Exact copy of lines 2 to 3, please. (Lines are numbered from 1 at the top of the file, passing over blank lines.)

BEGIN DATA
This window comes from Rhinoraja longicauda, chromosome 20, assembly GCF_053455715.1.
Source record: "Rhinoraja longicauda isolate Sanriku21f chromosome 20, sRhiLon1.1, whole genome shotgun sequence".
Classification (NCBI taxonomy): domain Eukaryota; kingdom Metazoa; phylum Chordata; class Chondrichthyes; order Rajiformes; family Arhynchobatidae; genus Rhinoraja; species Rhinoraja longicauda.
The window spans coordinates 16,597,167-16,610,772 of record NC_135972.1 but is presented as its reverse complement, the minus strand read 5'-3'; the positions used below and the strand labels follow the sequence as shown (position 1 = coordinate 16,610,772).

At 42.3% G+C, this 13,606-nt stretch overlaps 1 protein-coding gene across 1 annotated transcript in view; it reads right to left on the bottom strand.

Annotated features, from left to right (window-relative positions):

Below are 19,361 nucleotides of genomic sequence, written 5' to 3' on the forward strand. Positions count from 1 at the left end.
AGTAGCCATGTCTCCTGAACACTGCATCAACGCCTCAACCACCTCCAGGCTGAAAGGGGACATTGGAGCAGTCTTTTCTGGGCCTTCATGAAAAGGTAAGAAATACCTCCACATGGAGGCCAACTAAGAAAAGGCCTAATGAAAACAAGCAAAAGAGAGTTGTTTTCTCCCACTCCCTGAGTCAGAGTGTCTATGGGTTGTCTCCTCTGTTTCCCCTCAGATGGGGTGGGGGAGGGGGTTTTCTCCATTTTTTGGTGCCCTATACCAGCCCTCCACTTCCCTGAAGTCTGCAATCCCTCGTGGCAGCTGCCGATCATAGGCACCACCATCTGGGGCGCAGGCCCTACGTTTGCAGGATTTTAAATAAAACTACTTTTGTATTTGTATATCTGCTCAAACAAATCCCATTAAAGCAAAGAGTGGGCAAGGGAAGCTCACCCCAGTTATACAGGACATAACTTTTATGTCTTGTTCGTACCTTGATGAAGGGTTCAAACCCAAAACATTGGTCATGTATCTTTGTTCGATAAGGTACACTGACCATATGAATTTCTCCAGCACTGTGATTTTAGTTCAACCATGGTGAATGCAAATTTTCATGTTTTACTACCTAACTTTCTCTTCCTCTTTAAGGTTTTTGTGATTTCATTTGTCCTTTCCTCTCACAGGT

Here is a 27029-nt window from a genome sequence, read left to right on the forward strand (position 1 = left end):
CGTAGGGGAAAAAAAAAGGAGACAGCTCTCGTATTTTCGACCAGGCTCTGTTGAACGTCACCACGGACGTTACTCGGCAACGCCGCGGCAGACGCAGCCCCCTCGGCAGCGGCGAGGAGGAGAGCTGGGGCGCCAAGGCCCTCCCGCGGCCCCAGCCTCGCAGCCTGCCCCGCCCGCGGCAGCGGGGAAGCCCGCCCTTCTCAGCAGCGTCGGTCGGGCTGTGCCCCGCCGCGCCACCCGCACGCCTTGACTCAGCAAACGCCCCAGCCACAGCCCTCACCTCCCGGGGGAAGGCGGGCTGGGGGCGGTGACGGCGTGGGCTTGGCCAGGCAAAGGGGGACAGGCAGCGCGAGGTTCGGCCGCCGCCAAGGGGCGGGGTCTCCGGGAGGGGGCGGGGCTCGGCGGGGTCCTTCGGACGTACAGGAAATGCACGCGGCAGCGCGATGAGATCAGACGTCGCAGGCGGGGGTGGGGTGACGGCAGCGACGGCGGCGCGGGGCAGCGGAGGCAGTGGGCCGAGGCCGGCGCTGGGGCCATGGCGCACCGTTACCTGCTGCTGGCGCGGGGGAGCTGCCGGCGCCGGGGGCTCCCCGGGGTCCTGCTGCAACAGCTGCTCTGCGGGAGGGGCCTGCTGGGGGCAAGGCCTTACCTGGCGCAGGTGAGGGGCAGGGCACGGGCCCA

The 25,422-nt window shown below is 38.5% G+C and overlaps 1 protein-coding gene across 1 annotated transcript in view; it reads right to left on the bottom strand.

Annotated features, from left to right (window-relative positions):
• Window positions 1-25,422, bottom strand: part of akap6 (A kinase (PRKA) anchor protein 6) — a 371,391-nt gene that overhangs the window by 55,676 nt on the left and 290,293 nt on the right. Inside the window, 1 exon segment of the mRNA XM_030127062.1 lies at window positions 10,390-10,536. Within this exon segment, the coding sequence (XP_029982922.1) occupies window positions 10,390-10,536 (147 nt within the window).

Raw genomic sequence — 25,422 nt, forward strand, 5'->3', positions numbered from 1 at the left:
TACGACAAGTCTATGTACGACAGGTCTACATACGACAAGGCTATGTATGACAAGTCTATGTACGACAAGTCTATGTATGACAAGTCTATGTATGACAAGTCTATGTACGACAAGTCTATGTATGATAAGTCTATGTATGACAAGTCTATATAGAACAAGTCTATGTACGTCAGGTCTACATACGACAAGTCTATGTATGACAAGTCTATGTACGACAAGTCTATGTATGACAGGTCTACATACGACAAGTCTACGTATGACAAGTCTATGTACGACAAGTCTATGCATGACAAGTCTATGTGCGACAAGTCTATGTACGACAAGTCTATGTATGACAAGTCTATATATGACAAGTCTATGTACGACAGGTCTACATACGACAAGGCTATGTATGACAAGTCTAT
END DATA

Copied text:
Source record: "Rhinoraja longicauda isolate Sanriku21f chromosome 20, sRhiLon1.1, whole genome shotgun sequence".
Classification (NCBI taxonomy): domain Eukaryota; kingdom Metazoa; phylum Chordata; class Chondrichthyes; order Rajiformes; family Arhynchobatidae; genus Rhinoraja; species Rhinoraja longicauda.